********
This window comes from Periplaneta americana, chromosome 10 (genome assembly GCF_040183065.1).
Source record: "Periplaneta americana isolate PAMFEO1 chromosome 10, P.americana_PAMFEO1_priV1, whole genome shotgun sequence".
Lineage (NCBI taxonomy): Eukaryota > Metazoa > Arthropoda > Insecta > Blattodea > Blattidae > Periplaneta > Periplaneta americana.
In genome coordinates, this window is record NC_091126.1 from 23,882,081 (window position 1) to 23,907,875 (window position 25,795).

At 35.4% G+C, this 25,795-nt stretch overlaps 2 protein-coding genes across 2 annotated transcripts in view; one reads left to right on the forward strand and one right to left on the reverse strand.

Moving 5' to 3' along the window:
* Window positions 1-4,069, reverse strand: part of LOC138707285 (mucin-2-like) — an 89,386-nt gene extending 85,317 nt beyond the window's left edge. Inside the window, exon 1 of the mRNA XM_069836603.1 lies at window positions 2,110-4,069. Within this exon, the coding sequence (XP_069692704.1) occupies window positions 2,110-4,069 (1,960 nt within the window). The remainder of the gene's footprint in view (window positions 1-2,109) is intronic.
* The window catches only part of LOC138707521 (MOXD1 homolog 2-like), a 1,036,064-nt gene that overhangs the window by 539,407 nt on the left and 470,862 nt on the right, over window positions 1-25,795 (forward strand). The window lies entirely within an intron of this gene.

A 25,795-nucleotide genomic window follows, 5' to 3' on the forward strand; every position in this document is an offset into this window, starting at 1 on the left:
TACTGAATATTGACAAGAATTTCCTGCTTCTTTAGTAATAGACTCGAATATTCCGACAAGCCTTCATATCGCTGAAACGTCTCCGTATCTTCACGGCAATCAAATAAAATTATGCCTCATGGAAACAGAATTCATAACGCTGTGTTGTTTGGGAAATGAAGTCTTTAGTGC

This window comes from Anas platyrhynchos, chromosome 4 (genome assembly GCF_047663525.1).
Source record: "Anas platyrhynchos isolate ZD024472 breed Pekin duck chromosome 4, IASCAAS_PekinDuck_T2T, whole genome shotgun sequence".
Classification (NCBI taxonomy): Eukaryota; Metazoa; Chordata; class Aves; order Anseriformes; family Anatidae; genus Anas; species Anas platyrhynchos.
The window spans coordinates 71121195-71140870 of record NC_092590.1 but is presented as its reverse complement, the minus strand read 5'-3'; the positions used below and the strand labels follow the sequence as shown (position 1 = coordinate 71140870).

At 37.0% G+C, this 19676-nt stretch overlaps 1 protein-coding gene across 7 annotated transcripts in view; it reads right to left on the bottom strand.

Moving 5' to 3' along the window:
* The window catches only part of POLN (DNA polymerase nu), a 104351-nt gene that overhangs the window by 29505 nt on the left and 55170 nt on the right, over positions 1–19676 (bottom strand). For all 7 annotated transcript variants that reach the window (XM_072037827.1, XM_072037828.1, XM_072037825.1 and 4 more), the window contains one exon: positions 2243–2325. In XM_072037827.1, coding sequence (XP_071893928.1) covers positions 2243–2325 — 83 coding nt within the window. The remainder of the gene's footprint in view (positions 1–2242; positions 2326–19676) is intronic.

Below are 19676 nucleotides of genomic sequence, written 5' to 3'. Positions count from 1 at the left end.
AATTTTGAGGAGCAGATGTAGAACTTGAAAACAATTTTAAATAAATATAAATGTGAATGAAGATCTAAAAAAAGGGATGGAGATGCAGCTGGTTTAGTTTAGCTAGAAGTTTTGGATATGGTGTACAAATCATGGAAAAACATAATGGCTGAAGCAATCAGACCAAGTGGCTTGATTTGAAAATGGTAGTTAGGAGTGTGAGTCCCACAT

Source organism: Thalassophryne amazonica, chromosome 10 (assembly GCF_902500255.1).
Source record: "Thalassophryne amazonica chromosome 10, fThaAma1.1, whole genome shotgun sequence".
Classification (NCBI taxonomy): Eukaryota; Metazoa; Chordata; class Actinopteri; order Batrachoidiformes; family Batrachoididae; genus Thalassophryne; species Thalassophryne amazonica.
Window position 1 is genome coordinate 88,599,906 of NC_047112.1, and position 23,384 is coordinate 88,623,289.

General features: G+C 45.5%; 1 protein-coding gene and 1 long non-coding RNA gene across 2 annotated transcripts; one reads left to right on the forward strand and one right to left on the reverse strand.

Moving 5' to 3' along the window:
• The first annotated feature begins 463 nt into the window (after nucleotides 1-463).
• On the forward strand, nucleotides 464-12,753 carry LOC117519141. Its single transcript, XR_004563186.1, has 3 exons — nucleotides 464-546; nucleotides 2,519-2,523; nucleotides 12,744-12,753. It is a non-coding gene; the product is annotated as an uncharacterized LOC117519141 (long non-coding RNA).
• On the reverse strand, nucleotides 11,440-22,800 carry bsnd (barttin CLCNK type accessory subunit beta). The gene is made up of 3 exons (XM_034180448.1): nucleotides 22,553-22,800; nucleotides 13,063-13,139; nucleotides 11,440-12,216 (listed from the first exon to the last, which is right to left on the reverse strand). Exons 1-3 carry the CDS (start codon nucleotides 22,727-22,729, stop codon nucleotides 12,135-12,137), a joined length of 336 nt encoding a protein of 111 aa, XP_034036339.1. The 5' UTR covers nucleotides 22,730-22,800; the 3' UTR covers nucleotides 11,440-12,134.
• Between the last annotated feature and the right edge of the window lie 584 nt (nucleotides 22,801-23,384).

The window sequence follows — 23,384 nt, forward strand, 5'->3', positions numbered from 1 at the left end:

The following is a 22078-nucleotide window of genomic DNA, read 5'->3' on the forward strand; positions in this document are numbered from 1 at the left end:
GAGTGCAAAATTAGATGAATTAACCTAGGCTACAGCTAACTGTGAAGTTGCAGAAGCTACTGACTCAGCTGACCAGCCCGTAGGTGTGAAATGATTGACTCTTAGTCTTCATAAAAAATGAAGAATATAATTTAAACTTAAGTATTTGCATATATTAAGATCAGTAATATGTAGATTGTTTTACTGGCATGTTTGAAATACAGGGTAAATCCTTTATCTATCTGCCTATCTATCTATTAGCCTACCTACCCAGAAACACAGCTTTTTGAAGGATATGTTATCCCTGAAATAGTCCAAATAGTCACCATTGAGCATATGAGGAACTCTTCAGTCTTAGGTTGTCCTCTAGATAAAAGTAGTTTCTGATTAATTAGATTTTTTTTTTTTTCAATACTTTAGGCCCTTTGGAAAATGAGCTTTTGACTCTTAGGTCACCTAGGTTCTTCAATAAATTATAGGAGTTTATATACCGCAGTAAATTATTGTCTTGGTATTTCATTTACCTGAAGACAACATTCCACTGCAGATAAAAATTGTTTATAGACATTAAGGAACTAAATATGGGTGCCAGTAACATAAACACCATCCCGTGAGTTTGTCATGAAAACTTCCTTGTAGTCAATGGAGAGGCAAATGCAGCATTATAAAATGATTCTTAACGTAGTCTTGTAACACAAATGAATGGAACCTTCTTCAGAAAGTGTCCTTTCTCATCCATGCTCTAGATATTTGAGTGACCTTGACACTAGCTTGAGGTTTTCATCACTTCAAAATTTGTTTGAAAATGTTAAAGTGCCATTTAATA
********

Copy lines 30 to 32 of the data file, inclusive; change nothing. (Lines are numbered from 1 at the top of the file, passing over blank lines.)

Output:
The window sequence follows — 23,384 nt, forward strand, 5'->3', positions numbered from 1 at the left end:

The following is a 22078-nucleotide window of genomic DNA, read 5'->3' on the forward strand; positions in this document are numbered from 1 at the left end:
GAGTGCAAAATTAGATGAATTAACCTAGGCTACAGCTAACTGTGAAGTTGCAGAAGCTACTGACTCAGCTGACCAGCCCGTAGGTGTGAAATGATTGACTCTTAGTCTTCATAAAAAATGAAGAATATAATTTAAACTTAAGTATTTGCATATATTAAGATCAGTAATATGTAGATTGTTTTACTGGCATGTTTGAAATACAGGGTAAATCCTTTATCTATCTGCCTATCTATCTATTAGCCTACCTACCCAGAAACACAGCTTTTTGAAGGATATGTTATCCCTGAAATAGTCCAAATAGTCACCATTGAGCATATGAGGAACTCTTCAGTCTTAGGTTGTCCTCTAGATAAAAGTAGTTTCTGATTAATTAGATTTTTTTTTTTTTCAATACTTTAGGCCCTTTGGAAAATGAGCTTTTGACTCTTAGGTCACCTAGGTTCTTCAATAAATTATAGGAGTTTATATACCGCAGTAAATTATTGTCTTGGTATTTCATTTACCTGAAGACAACATTCCACTGCAGATAAAAATTGTTTATAGACATTAAGGAACTAAATATGGGTGCCAGTAACATAAACACCATCCCGTGAGTTTGTCATGAAAACTTCCTTGTAGTCAATGGAGAGGCAAATGCAGCATTATAAAATGATTCTTAACGTAGTCTTGTAACACAAATGAATGGAACCTTCTTCAGAAAGTGTCCTTTCTCATCCATGCTCTAGATATTTGAGTGACCTTGACACTAGCTTGAGGTTTTCATCACTTCAAAATTTGTTTGAAAATGTTAAAGTGCCATTTAATA